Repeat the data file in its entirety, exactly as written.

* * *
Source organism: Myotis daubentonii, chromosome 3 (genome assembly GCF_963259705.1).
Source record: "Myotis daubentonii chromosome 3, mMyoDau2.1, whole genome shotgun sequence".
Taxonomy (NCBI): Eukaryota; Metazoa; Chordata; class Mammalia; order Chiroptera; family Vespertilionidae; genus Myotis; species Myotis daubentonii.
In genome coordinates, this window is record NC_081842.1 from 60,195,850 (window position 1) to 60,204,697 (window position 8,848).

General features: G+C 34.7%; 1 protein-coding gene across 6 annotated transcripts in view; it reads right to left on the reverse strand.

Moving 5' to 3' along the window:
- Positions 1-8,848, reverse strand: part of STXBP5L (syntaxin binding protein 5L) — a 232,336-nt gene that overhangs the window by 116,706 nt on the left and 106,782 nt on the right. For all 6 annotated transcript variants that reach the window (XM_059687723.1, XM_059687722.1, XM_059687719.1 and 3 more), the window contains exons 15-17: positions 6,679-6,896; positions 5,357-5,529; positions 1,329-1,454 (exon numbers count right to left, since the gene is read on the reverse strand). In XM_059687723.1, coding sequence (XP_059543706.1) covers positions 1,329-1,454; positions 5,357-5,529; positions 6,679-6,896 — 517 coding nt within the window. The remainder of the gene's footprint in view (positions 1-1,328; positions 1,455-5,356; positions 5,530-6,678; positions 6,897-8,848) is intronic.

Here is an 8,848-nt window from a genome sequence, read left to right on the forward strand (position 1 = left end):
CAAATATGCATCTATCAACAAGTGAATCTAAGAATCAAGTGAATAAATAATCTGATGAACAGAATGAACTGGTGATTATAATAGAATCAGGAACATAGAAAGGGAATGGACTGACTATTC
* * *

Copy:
Source organism: Myotis daubentonii, chromosome 3 (genome assembly GCF_963259705.1).
Source record: "Myotis daubentonii chromosome 3, mMyoDau2.1, whole genome shotgun sequence".
Taxonomy (NCBI): Eukaryota; Metazoa; Chordata; class Mammalia; order Chiroptera; family Vespertilionidae; genus Myotis; species Myotis daubentonii.
In genome coordinates, this window is record NC_081842.1 from 60,195,850 (window position 1) to 60,204,697 (window position 8,848).

General features: G+C 34.7%; 1 protein-coding gene across 6 annotated transcripts in view; it reads right to left on the reverse strand.

Moving 5' to 3' along the window:
- Positions 1-8,848, reverse strand: part of STXBP5L (syntaxin binding protein 5L) — a 232,336-nt gene that overhangs the window by 116,706 nt on the left and 106,782 nt on the right. For all 6 annotated transcript variants that reach the window (XM_059687723.1, XM_059687722.1, XM_059687719.1 and 3 more), the window contains exons 15-17: positions 6,679-6,896; positions 5,357-5,529; positions 1,329-1,454 (exon numbers count right to left, since the gene is read on the reverse strand). In XM_059687723.1, coding sequence (XP_059543706.1) covers positions 1,329-1,454; positions 5,357-5,529; positions 6,679-6,896 — 517 coding nt within the window. The remainder of the gene's footprint in view (positions 1-1,328; positions 1,455-5,356; positions 5,530-6,678; positions 6,897-8,848) is intronic.

Here is an 8,848-nt window from a genome sequence, read left to right on the forward strand (position 1 = left end):
CAAATATGCATCTATCAACAAGTGAATCTAAGAATCAAGTGAATAAATAATCTGATGAACAGAATGAACTGGTGATTATAATAGAATCAGGAACATAGAAAGGGAATGGACTGACTATTC